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What caused ancient mass extinction? Hot ocean water blamed – National Post

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WASHINGTON — Scientists think they’ve figured out the falling dominoes that led to Earth’s largest mass extinction and worry that human-caused climate change puts the planet on a vaguely similar path.

Some 250 million years ago, about 90 per cent of sea life and 70 per cent of land life went extinct in what is now called the Great Dying. Scientists have long speculated that massive volcanic outbursts triggered the cataclysmic event, but how that worked was still a bit fuzzy. It wasn’t the lava itself.

A new study in Thursday’s journal Science used complex computer simulations to plot out what happened after the volcanoes blew: It led to ocean temperatures rising by about 20 degrees (11 degrees Celsius), which then starved the seawater of oxygen. That hot oxygen-starved water caused the mass marine die-off, especially farther from the equator.

After the volcanoes blew, the level of heat-trapping carbon dioxide soared to a level more than 12 times what it is today , said study lead author Justin Penn, an Earth sciences researcher at the University of Washington.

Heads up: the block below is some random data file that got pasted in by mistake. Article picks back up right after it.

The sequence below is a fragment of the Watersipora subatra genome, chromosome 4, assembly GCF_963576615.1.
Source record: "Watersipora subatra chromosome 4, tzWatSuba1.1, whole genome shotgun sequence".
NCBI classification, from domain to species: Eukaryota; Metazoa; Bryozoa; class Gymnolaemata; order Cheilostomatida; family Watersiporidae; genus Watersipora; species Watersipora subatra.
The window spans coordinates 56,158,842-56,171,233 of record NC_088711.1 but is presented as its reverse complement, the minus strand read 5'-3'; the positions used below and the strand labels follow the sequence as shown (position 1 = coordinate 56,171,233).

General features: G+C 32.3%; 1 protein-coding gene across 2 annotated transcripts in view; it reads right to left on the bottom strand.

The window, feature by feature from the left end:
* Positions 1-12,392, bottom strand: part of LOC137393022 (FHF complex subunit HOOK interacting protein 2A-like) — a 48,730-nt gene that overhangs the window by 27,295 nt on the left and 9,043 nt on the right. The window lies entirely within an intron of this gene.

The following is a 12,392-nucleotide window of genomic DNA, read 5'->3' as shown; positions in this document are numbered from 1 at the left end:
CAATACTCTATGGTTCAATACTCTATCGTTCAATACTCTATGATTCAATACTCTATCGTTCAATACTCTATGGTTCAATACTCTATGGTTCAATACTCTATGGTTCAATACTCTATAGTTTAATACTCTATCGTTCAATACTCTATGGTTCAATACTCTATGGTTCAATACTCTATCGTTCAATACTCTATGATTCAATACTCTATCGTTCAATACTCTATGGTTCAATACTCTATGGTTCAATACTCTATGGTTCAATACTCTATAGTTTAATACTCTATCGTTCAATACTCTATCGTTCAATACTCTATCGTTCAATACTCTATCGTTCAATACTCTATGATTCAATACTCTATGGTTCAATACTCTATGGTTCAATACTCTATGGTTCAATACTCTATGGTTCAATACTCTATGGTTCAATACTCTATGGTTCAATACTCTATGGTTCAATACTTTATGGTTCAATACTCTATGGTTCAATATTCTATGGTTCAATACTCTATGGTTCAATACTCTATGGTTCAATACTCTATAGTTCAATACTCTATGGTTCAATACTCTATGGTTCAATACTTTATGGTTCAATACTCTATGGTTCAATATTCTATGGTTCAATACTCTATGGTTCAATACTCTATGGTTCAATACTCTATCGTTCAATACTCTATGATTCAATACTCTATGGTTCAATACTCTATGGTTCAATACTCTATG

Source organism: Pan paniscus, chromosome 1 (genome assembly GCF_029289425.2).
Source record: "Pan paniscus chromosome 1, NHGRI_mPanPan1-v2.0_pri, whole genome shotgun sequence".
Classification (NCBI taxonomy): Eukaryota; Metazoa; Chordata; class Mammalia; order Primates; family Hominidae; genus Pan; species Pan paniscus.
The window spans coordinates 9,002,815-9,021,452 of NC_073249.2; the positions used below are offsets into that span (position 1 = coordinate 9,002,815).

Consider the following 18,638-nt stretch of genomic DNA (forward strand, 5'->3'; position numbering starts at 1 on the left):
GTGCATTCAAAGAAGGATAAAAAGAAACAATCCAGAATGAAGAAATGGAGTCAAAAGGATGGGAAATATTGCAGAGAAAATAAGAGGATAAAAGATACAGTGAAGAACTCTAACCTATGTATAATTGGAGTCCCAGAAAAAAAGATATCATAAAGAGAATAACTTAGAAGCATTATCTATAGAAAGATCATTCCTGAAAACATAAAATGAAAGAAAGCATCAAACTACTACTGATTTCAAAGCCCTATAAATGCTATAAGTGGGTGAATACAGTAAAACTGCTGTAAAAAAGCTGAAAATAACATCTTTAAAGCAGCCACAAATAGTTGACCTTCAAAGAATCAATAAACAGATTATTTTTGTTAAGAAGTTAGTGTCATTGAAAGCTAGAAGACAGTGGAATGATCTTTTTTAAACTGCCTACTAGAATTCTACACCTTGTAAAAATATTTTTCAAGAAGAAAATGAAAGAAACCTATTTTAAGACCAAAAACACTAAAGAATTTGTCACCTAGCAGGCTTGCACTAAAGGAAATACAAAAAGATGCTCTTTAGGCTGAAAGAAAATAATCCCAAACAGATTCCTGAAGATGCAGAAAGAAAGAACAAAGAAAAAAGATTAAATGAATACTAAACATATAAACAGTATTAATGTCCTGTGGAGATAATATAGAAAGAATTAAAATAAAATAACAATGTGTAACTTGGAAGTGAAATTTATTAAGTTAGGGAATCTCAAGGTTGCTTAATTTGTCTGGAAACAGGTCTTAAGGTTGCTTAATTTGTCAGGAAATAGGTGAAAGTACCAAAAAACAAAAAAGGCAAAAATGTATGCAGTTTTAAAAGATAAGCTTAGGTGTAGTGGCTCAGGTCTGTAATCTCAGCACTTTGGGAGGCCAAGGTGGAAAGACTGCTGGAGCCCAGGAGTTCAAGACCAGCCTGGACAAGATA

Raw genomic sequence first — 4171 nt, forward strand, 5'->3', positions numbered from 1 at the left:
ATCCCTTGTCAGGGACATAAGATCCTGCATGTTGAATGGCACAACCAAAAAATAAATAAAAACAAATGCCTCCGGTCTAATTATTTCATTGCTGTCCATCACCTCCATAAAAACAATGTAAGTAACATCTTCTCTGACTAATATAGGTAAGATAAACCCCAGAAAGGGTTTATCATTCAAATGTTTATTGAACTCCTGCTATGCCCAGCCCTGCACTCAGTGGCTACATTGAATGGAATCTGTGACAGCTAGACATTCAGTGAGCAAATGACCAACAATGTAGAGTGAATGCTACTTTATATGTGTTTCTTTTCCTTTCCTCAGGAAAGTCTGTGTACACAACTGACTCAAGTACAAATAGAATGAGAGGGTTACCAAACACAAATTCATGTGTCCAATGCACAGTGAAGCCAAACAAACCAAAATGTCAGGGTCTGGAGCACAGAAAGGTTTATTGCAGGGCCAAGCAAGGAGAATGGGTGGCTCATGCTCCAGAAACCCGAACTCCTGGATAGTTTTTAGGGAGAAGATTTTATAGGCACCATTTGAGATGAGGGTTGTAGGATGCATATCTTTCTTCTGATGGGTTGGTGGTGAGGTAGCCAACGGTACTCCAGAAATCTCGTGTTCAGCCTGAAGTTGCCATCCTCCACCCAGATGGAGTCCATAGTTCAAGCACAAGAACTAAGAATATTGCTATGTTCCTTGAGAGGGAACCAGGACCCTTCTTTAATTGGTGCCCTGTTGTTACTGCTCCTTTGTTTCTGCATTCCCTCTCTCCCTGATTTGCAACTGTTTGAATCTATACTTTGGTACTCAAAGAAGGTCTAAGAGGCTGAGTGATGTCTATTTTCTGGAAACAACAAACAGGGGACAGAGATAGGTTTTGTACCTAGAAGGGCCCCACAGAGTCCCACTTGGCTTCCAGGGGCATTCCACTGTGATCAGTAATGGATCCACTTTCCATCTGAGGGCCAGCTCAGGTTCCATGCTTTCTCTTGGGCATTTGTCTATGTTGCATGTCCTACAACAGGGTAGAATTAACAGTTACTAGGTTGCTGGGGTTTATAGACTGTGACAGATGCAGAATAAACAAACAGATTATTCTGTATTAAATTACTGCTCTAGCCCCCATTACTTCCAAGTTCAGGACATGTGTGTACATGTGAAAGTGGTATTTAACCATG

Water loses oxygen when it warms, much like a warm can of cola goes flat, Penn said. Scientists looked at dozens of modern species to see what happens to them in warmer, oxygen-starved water and that helped them understand the past extinction.

One of the keys in the research is that more species died off away from the equator. That’s because tropical species were more acclimated to low oxygen levels, Penn said.

While humans aren’t warming the Earth anywhere close to as much as what happened naturally 250 million years ago, “this puts our future into the category of contenders for true catastrophe,” said study co-author Curtis Deutsch, an Earth scientist at the University of Washington.

The ancient die-off “shows almost exactly what lies at the end of the road we’re on,” Deutsch said. “We’re really doing the same thing to Earth’s climate and oceans.”

The study calculates that if heat-trapping carbon dioxide emissions continue on current levels, by the year 2300, the globe will experience 35 to 50 per cent of the extinction level seen in the Great Dying.